Sonnet 30

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Sonnet 30

When to the sessions of sweet silent thought
I summon up remembrance of things past,
I sigh the lack of many a thing I sought,
And with old woes new wail my dear time's waste:
Then can I drown an eye, unused to flow,
For precious friends hid in death's dateless night,
And weep afresh love's long since cancelled woe,
And moan the expense of many a vanished sight:
Then can I grieve at grievances foregone,
And heavily from woe to woe tell o'er
The sad account of fore-bemoanèd moan,
Which I new pay as if not paid before.
But if the while I think on thee, dear friend,
All losses are restored and sorrows end.

–William Shakespeare

Shakespeare's Sonnet 30, one of his most famous, is a reflection on sad memories reconciled by the realization of the gift he has in his friend. A phrase from the second line of this sonnet has achieved a worldwide circulation in the literature of the twentieth century, with its concern with time: C. K. Scott-Moncrieff chose "Remembrance of Things Past" as the title for his English translation of Marcel Proust's À la recherche du temps perdu. The mood of depression, with absence from his friend, continues and brings back to the speaker the thought of earlier friends now dead, and former loves now over.[1]


There is speculation that Shakespeare constructed Sonnet 29 in honor of his friend and lover, the Earl of Southampton. Another candidate is the Earl of Pembroke. He continues this theme in Sonnet 30. The poet’s mournful recollections of his deceased friends are ignited by the lover’s absence and can only be cured by the thoughts of his lover; this exemplifies his dependence on his cherished friend for spiritual and emotional support.[2]

The sonnet begins by using courtroom metaphors ("session", "summon up" (as a witness), and "cancell'd" (as a debt)). The speaker paradoxically describes solitary contemplation as "sweet," despite his inevitable thought on sad things. Shakespeare grieves his failures and shortcomings ("I sigh the lack of many a thing I sought"), and, although the tragedy is long in the past, he "weep[s] afresh love's long since cancell'd woe". The theme of renewed sadness in contemplation figures prominently in the sonnet.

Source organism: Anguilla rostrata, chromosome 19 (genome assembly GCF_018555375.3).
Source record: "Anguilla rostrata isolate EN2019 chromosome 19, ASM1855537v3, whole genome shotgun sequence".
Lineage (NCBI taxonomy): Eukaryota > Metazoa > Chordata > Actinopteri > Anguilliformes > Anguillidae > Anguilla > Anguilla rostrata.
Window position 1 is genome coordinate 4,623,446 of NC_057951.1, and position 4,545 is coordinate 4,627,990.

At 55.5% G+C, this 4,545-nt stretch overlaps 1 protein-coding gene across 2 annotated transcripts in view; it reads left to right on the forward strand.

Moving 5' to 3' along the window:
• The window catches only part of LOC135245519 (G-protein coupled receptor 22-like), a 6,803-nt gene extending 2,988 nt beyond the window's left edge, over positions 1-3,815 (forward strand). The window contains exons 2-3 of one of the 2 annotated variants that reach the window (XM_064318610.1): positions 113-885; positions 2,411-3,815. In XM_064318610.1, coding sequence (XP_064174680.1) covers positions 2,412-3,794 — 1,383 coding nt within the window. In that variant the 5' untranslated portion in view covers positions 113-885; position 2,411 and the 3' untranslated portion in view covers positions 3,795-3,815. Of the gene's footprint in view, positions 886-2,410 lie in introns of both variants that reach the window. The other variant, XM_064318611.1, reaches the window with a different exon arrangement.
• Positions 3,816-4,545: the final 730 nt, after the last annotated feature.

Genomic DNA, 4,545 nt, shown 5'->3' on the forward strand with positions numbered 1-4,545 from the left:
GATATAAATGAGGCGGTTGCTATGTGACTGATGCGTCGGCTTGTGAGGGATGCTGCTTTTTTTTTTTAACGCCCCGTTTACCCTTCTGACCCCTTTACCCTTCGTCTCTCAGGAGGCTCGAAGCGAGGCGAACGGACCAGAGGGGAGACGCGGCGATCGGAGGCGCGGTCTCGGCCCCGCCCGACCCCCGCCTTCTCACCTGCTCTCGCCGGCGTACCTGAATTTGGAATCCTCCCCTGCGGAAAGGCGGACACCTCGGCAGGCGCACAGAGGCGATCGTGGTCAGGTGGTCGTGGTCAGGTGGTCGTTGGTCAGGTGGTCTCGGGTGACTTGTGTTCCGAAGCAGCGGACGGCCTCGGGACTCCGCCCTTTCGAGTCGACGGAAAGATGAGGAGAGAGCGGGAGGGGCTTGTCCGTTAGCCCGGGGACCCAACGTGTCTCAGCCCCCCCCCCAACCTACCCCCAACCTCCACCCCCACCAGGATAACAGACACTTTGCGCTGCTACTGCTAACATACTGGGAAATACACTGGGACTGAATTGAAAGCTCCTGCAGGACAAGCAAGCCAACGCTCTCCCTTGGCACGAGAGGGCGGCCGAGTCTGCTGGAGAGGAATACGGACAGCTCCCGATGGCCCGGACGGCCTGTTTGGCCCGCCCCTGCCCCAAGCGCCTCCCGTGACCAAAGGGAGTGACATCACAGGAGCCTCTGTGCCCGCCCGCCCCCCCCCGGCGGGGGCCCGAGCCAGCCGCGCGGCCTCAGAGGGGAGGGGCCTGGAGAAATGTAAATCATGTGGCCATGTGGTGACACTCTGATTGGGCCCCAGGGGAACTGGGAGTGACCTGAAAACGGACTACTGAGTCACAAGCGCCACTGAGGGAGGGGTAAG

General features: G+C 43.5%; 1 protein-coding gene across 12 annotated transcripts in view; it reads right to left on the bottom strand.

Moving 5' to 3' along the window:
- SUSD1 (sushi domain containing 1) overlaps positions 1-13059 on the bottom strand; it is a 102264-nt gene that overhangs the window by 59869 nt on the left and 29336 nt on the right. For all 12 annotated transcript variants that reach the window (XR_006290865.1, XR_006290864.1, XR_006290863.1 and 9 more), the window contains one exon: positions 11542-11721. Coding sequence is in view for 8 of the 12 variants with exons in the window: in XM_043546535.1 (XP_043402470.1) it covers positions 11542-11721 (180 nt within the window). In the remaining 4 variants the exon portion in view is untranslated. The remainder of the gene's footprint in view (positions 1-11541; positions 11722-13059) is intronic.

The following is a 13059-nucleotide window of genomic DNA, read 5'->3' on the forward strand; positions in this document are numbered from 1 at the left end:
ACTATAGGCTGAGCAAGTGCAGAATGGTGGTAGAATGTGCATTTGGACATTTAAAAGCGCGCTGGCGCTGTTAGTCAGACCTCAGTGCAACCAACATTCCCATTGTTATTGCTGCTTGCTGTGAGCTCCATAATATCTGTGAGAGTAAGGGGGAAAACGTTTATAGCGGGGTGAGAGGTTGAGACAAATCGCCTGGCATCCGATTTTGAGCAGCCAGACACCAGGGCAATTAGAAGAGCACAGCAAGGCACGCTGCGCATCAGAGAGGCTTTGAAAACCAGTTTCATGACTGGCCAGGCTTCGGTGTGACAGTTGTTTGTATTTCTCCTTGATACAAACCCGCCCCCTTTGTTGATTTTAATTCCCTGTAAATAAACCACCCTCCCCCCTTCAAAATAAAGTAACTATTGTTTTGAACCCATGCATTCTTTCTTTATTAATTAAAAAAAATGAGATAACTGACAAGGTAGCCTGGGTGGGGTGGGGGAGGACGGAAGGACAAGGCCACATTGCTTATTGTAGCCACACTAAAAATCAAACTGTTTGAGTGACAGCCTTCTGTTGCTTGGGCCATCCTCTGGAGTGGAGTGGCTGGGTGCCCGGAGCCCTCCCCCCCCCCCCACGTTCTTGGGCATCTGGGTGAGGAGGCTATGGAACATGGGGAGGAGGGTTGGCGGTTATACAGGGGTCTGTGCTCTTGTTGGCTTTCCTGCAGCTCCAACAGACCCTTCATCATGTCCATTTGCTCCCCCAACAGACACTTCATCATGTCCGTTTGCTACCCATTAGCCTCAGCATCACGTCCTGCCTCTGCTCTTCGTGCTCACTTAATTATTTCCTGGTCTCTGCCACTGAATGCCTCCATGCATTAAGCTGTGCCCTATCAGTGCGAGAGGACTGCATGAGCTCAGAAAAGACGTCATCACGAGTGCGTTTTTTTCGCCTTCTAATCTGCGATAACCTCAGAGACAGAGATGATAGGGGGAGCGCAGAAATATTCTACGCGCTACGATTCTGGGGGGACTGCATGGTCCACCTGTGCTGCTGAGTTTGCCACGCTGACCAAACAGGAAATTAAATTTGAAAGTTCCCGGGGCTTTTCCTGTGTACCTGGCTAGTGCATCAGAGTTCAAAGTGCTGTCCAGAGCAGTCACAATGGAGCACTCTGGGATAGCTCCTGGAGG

Then can I grieve at grievances forgone
And heavily from woe to woe tell o'er
The sad account of fore-bemoanèd moan,
Which I new pay as if not paid before.

The subject of lost friends and lost lovers, which in this sonnet emerges only from a more general evocation of things loved and lost, becomes the main subject of sonnet 31, which may well have been written almost immediately afterwards and in which Shakespeare declares that all those he has lost and lamented are, as it were reincarnated in his friend.[3]

The sonnet continues the themes of grief, but while it is a poem about memory its language is surprisingly legal and financial. The poet meditates in solitude on past sorrows, failures, the memory of deceased friends, financial loses, and on old wounds. The concluding couplet, however offers the compensation as all woes vanish in recollection of the “dear friend”.[4]

The sonnet ends with a touching statement that in his thoughts of sorrow, when he thinks of his friend, "All losses are restored and sorrows end." The sonnet is much similar in content and tone to Sonnet 29 ("When in disgrace with fortune and men's eyes...").


When I sit alone in silence and remember the past, I get depressed about all the things I don’t have that I once strived for, and I add to old griefs new tears for all the valuable time I’ve wasted. Then I can drown my eyes, which are not usually wet from crying, in tears for precious friends who are dead, and I can weep again for hurts in loves that are long since over and moan about the loss of many things I’ll never see again. Then I can grieve about grievances I had let go of and sadly recount each woe that I’d already cried about in the past, feeling the pain all over again, as if I hadn’t suffered over these things already. But if I think about you, my dear friend, while I’m doing all of this, I get back everything I’d lost, and all my sorrows end.